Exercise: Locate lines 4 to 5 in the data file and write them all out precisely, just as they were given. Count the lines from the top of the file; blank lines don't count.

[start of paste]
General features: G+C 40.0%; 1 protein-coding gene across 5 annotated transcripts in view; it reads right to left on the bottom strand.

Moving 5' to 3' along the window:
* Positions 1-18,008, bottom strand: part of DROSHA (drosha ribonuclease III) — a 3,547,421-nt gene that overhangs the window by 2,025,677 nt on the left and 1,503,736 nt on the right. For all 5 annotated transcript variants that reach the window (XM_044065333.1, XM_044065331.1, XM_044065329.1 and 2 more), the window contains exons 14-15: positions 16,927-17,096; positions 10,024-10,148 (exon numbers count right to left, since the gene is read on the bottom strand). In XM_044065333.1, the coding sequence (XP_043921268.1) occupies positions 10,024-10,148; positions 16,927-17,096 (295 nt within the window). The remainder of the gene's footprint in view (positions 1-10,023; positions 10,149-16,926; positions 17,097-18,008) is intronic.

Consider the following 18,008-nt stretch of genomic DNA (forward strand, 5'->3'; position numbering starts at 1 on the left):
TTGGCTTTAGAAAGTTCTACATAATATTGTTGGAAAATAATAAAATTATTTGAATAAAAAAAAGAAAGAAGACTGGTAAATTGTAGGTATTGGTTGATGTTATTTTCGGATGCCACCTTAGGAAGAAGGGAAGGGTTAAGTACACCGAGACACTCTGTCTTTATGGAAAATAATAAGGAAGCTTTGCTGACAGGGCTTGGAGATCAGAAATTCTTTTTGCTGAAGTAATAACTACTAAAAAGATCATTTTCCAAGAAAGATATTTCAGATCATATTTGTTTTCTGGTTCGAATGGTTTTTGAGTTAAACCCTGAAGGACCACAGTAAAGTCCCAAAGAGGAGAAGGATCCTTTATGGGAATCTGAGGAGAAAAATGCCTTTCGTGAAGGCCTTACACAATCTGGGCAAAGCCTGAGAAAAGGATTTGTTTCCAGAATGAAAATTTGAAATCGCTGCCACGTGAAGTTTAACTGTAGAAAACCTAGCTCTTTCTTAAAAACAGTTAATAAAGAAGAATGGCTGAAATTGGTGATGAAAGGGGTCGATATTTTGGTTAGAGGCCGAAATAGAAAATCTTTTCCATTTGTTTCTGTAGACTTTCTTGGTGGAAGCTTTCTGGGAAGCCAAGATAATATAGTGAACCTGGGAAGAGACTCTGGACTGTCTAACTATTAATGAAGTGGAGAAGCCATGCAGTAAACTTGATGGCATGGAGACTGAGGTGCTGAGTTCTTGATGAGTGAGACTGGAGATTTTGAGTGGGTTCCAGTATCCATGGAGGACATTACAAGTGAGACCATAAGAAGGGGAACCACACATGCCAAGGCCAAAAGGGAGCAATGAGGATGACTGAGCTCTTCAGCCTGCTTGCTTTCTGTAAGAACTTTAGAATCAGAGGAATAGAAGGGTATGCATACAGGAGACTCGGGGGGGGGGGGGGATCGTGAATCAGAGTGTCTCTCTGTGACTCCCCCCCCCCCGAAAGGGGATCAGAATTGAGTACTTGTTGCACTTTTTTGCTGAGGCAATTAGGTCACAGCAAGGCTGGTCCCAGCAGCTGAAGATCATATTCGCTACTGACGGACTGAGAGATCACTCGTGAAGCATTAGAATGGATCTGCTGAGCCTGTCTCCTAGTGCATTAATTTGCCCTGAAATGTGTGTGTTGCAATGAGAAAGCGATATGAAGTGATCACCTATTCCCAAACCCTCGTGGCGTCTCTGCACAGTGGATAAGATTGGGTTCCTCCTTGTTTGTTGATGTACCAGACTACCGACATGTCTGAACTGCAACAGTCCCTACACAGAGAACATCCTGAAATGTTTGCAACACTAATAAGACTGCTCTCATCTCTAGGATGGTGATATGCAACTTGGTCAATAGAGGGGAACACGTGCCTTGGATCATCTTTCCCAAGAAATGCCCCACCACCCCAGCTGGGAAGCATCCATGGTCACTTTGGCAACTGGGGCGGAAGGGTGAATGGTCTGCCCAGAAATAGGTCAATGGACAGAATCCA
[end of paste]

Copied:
Consider the following 18,008-nt stretch of genomic DNA (forward strand, 5'->3'; position numbering starts at 1 on the left):
TTGGCTTTAGAAAGTTCTACATAATATTGTTGGAAAATAATAAAATTATTTGAATAAAAAAAAGAAAGAAGACTGGTAAATTGTAGGTATTGGTTGATGTTATTTTCGGATGCCACCTTAGGAAGAAGGGAAGGGTTAAGTACACCGAGACACTCTGTCTTTATGGAAAATAATAAGGAAGCTTTGCTGACAGGGCTTGGAGATCAGAAATTCTTTTTGCTGAAGTAATAACTACTAAAAAGATCATTTTCCAAGAAAGATATTTCAGATCATATTTGTTTTCTGGTTCGAATGGTTTTTGAGTTAAACCCTGAAGGACCACAGTAAAGTCCCAAAGAGGAGAAGGATCCTTTATGGGAATCTGAGGAGAAAAATGCCTTTCGTGAAGGCCTTACACAATCTGGGCAAAGCCTGAGAAAAGGATTTGTTTCCAGAATGAAAATTTGAAATCGCTGCCACGTGAAGTTTAACTGTAGAAAACCTAGCTCTTTCTTAAAAACAGTTAATAAAGAAGAATGGCTGAAATTGGTGATGAAAGGGGTCGATATTTTGGTTAGAGGCCGAAATAGAAAATCTTTTCCATTTGTTTCTGTAGACTTTCTTGGTGGAAGCTTTCTGGGAAGCCAAGATAATATAGTGAACCTGGGAAGAGACTCTGGACTGTCTAACTATTAATGAAGTGGAGAAGCCATGCAGTAAACTTGATGGCATGGAGACTGAGGTGCTGAGTTCTTGATGAGTGAGACTGGAGATTTTGAGTGGGTTCCAGTATCCATGGAGGACATTACAAGTGAGACCATAAGAAGGGGAACCACACATGCCAAGGCCAAAAGGGAGCAATGAGGATGACTGAGCTCTTCAGCCTGCTTGCTTTCTGTAAGAACTTTAGAATCAGAGGAATAGAAGGGTATGCATACAGGAGACTCGGGGGGGGGGGGGGATCGTGAATCAGAGTGTCTCTCTGTGACTCCCCCCCCCCCGAAAGGGGATCAGAATTGAGTACTTGTTGCACTTTTTTGCTGAGGCAATTAGGTCACAGCAAGGCTGGTCCCAGCAGCTGAAGATCATATTCGCTACTGACGGACTGAGAGATCACTCGTGAAGCATTAGAATGGATCTGCTGAGCCTGTCTCCTAGTGCATTAATTTGCCCTGAAATGTGTGTGTTGCAATGAGAAAGCGATATGAAGTGATCACCTATTCCCAAACCCTCGTGGCGTCTCTGCACAGTGGATAAGATTGGGTTCCTCCTTGTTTGTTGATGTACCAGACTACCGACATGTCTGAACTGCAACAGTCCCTACACAGAGAACATCCTGAAATGTTTGCAACACTAATAAGACTGCTCTCATCTCTAGGATGGTGATATGCAACTTGGTCAATAGAGGGGAACACGTGCCTTGGATCATCTTTCCCAAGAAATGCCCCACCACCCCAGCTGGGAAGCATCCATGGTCACTTTGGCAACTGGGGCGGAAGGGTGAATGGTCTGCCCAGAAATAGGTCAATGGACAGAATCCA